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February 13, 2007

Lene Vestergaard Hau — Master of Light


Hau, a professor of physics at Harvard, is the early 21st century wizard of the photon.

She and her colleagues have succeeded in stopping light in its tracks — and then recreating it in a different location to proceed on its merry quantum way.

Watch a movie from her lab showing "light storage and revival in distant clouds."

Kenneth Chang wrote about the work of her group, just published in a cover article in Nature magazine (top), in a story that appeared in the February 8, 2007 New York Times; it follows.

    Wizardry at Harvard: Physicists Move Light

    It’s like three-card monte. Now you see it. Now you don’t. Then you see it — over there.

    In a quantum mechanical sleight of hand, Harvard physicists have shown that they can not only bring a pulse of light, the fleetest of nature’s particles, to a complete halt, but also resuscitate the light at a different location and let it continue on its way.

    That ability to catch, store, move and release light could be used in future computers to process information encoded in the light pulses.

    “It’s been a wonderful problem to try to wrap your brain around,” said Lene Vestergaard Hau, a professor of physics at Harvard and senior author of a paper describing the experiment that appears today in the journal Nature. “There are so many doors that open up.”

    In 1999, Dr. Hau headed a team of scientists that slowed light, which travels a brisk 186,282 miles a second when unimpeded, to a leisurely 38 miles an hour by shining it into an exotic, ultracooled cloud of sodium atoms. At temperatures a fraction of a degree above absolute zero, the atoms coalesce into a single quantum mechanical entity known as a Bose-Einstein condensate. Shining a laser on the cloud tunes its optical properties so that it becomes molasses when a second light pulse enters it.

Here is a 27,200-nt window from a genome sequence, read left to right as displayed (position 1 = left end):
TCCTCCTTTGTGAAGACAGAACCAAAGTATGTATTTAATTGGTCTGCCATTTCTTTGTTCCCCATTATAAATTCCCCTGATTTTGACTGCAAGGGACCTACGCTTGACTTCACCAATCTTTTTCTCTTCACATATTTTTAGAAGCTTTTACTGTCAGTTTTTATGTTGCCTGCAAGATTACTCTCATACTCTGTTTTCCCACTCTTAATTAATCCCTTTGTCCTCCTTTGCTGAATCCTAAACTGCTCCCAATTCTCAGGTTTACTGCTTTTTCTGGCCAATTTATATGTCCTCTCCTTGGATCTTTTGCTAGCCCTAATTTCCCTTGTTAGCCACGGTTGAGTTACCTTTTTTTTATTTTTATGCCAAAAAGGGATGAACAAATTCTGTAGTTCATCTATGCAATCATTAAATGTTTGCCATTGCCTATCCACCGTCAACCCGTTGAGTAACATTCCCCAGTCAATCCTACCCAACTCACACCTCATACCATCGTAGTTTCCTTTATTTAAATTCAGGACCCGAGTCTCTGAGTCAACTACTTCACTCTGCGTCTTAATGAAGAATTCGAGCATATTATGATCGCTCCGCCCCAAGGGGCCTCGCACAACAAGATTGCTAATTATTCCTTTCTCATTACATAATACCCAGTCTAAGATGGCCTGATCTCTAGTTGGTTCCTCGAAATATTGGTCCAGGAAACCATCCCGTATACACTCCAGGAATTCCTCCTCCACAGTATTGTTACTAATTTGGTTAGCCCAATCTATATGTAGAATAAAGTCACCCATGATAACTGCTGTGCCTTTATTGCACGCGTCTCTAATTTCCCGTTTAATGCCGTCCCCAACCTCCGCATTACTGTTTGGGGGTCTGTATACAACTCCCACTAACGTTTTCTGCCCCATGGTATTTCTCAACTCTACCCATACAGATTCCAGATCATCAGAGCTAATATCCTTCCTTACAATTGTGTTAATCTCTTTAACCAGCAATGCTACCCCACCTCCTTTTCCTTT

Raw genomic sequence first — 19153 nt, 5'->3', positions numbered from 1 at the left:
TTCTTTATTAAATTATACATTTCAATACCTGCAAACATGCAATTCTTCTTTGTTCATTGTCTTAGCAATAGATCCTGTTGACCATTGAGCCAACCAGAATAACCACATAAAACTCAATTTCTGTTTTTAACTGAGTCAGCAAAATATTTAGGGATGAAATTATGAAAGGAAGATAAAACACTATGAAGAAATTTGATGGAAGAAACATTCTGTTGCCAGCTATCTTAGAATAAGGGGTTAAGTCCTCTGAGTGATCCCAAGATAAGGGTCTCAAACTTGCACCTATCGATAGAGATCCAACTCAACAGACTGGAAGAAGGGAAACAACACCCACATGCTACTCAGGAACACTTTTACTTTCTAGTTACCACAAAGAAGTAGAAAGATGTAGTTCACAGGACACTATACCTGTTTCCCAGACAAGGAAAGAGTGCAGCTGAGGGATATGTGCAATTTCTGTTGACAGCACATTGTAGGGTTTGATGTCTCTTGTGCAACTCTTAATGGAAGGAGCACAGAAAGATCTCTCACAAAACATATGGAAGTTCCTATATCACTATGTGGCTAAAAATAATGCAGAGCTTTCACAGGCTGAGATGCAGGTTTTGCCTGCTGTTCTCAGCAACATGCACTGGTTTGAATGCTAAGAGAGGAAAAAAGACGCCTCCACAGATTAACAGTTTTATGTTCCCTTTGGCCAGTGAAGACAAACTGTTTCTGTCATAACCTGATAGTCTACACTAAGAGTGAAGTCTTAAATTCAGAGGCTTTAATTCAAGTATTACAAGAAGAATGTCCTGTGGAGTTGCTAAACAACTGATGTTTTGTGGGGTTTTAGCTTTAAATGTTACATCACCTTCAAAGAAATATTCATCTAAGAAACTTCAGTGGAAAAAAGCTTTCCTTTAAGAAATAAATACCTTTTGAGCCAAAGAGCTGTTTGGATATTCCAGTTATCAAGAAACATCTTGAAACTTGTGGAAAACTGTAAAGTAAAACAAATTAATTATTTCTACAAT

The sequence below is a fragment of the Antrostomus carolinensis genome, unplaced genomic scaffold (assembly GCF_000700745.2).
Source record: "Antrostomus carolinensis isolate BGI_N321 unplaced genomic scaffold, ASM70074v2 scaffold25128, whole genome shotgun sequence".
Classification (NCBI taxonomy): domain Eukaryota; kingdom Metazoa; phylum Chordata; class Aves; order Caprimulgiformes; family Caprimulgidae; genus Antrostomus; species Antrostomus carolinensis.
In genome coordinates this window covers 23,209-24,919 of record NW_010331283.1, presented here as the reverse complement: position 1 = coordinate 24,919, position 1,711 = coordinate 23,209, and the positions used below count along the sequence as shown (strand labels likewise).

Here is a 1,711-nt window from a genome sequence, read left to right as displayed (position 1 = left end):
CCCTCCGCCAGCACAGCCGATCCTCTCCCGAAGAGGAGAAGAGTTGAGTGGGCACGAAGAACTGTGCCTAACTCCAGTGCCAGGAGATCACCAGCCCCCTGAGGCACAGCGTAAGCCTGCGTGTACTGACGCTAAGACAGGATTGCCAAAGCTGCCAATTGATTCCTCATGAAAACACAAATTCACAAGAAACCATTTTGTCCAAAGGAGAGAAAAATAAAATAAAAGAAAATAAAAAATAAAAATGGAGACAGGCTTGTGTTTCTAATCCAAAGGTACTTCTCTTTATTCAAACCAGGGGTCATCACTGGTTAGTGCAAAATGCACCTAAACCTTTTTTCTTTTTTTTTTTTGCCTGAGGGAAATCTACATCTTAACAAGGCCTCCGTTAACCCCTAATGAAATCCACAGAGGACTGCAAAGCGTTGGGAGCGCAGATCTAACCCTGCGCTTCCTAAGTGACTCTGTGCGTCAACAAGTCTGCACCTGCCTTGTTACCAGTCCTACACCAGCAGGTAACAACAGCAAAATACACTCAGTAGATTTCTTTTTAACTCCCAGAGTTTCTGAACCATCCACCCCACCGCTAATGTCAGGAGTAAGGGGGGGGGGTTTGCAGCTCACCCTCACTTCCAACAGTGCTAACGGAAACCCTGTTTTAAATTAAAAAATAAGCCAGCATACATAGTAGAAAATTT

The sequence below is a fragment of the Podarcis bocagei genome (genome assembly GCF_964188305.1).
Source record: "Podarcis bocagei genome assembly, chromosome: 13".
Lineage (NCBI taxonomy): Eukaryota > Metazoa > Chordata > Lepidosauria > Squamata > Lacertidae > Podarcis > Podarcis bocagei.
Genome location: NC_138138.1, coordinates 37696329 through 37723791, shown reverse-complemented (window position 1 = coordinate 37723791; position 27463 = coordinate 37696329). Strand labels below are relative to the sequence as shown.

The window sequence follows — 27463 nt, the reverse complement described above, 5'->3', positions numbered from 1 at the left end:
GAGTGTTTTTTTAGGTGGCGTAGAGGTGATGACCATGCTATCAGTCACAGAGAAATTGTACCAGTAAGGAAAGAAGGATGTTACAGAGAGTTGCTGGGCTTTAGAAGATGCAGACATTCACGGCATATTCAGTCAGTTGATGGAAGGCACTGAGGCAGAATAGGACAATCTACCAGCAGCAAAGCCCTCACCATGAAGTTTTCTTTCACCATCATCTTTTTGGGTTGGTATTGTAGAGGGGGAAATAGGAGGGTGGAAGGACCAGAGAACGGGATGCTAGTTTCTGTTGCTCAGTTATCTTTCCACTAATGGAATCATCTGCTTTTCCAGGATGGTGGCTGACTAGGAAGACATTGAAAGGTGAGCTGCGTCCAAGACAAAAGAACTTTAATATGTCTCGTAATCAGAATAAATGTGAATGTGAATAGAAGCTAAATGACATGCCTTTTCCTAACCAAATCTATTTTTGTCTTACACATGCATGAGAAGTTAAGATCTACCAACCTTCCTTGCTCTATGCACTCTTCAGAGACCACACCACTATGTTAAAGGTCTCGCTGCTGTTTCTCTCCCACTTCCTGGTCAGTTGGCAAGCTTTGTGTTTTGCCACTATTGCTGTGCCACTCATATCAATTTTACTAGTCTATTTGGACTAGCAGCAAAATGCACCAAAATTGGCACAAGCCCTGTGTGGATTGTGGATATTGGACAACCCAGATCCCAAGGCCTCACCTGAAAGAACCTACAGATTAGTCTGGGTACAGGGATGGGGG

Then, in 2001, Dr. Hau and a second team of physicists, this one from the Harvard-Smithsonian Center for Astrophysics, brought light to a complete halt by slowly turning off the laser. The Bose-Einstein cloud turned opaque, trapping the light pulse inside. When the laser was turned back on, the trapped light pulse flew out.

    The latest results add an additional twist: transporting the pulse to a second Bose-Einstein cloud and regenerating the light there. “That’s the sort of stuff we find really sexy in this business,” said Eric A. Cornell, a senior scientist at the National Institute of Standards and Technology.

    In the new Harvard experiment, when the initial pulse slammed into the first Bose-Einstein cloud, the collision caused 50,000 to 100,000 of the sodium atoms to start spinning, almost like small tops, and pushed this small clump forward at less than a mile an hour.

    Dr. Hau described the clump of atoms as a “metacopy” of the light pulse. Although it consisted of sodium atoms instead of particles of light, it exactly captured the characteristics of the light pulse.